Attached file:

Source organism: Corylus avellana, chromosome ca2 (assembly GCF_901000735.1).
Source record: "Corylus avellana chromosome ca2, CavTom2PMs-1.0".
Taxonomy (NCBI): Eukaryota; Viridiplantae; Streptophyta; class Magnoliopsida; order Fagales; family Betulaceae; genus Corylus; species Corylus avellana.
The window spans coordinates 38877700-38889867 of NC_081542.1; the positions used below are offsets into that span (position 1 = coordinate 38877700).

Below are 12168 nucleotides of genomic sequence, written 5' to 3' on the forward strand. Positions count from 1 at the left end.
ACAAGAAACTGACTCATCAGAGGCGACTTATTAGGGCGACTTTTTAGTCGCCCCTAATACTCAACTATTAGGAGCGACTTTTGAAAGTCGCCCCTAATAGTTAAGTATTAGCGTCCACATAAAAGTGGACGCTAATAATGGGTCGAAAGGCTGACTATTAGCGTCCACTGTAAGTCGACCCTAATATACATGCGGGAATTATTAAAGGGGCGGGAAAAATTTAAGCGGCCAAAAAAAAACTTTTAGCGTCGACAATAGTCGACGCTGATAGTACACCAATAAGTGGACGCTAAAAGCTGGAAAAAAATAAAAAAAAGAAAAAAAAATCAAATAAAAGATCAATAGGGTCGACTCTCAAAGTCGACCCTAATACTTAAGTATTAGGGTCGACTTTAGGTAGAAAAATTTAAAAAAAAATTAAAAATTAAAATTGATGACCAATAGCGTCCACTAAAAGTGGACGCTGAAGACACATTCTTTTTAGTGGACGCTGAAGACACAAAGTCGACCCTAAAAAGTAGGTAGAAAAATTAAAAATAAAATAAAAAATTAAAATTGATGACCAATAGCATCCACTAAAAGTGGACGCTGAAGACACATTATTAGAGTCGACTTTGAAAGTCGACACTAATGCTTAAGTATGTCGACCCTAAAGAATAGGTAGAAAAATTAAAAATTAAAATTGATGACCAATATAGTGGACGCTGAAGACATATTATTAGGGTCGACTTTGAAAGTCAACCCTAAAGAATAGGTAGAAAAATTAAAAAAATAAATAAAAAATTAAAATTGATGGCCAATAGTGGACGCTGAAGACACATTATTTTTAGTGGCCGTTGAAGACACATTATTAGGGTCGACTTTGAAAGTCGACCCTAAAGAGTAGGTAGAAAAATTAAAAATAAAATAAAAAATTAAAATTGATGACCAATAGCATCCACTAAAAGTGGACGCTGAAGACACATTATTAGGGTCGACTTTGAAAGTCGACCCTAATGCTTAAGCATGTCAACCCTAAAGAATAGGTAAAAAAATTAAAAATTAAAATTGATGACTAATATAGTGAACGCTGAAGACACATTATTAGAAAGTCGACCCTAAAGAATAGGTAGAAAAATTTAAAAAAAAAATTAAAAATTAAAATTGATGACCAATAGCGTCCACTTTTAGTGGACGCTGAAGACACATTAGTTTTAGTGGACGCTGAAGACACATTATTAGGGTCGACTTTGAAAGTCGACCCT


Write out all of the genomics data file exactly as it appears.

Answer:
Source organism: Corylus avellana, chromosome ca2 (assembly GCF_901000735.1).
Source record: "Corylus avellana chromosome ca2, CavTom2PMs-1.0".
Taxonomy (NCBI): Eukaryota; Viridiplantae; Streptophyta; class Magnoliopsida; order Fagales; family Betulaceae; genus Corylus; species Corylus avellana.
The window spans coordinates 38877700-38889867 of NC_081542.1; the positions used below are offsets into that span (position 1 = coordinate 38877700).

Below are 12168 nucleotides of genomic sequence, written 5' to 3' on the forward strand. Positions count from 1 at the left end.
ACAAGAAACTGACTCATCAGAGGCGACTTATTAGGGCGACTTTTTAGTCGCCCCTAATACTCAACTATTAGGAGCGACTTTTGAAAGTCGCCCCTAATAGTTAAGTATTAGCGTCCACATAAAAGTGGACGCTAATAATGGGTCGAAAGGCTGACTATTAGCGTCCACTGTAAGTCGACCCTAATATACATGCGGGAATTATTAAAGGGGCGGGAAAAATTTAAGCGGCCAAAAAAAAACTTTTAGCGTCGACAATAGTCGACGCTGATAGTACACCAATAAGTGGACGCTAAAAGCTGGAAAAAAATAAAAAAAAGAAAAAAAAATCAAATAAAAGATCAATAGGGTCGACTCTCAAAGTCGACCCTAATACTTAAGTATTAGGGTCGACTTTAGGTAGAAAAATTTAAAAAAAAATTAAAAATTAAAATTGATGACCAATAGCGTCCACTAAAAGTGGACGCTGAAGACACATTCTTTTTAGTGGACGCTGAAGACACAAAGTCGACCCTAAAAAGTAGGTAGAAAAATTAAAAATAAAATAAAAAATTAAAATTGATGACCAATAGCATCCACTAAAAGTGGACGCTGAAGACACATTATTAGAGTCGACTTTGAAAGTCGACACTAATGCTTAAGTATGTCGACCCTAAAGAATAGGTAGAAAAATTAAAAATTAAAATTGATGACCAATATAGTGGACGCTGAAGACATATTATTAGGGTCGACTTTGAAAGTCAACCCTAAAGAATAGGTAGAAAAATTAAAAAAATAAATAAAAAATTAAAATTGATGGCCAATAGTGGACGCTGAAGACACATTATTTTTAGTGGCCGTTGAAGACACATTATTAGGGTCGACTTTGAAAGTCGACCCTAAAGAGTAGGTAGAAAAATTAAAAATAAAATAAAAAATTAAAATTGATGACCAATAGCATCCACTAAAAGTGGACGCTGAAGACACATTATTAGGGTCGACTTTGAAAGTCGACCCTAATGCTTAAGCATGTCAACCCTAAAGAATAGGTAAAAAAATTAAAAATTAAAATTGATGACTAATATAGTGAACGCTGAAGACACATTATTAGAAAGTCGACCCTAAAGAATAGGTAGAAAAATTTAAAAAAAAAATTAAAAATTAAAATTGATGACCAATAGCGTCCACTTTTAGTGGACGCTGAAGACACATTAGTTTTAGTGGACGCTGAAGACACATTATTAGGGTCGACTTTGAAAGTCGACCCT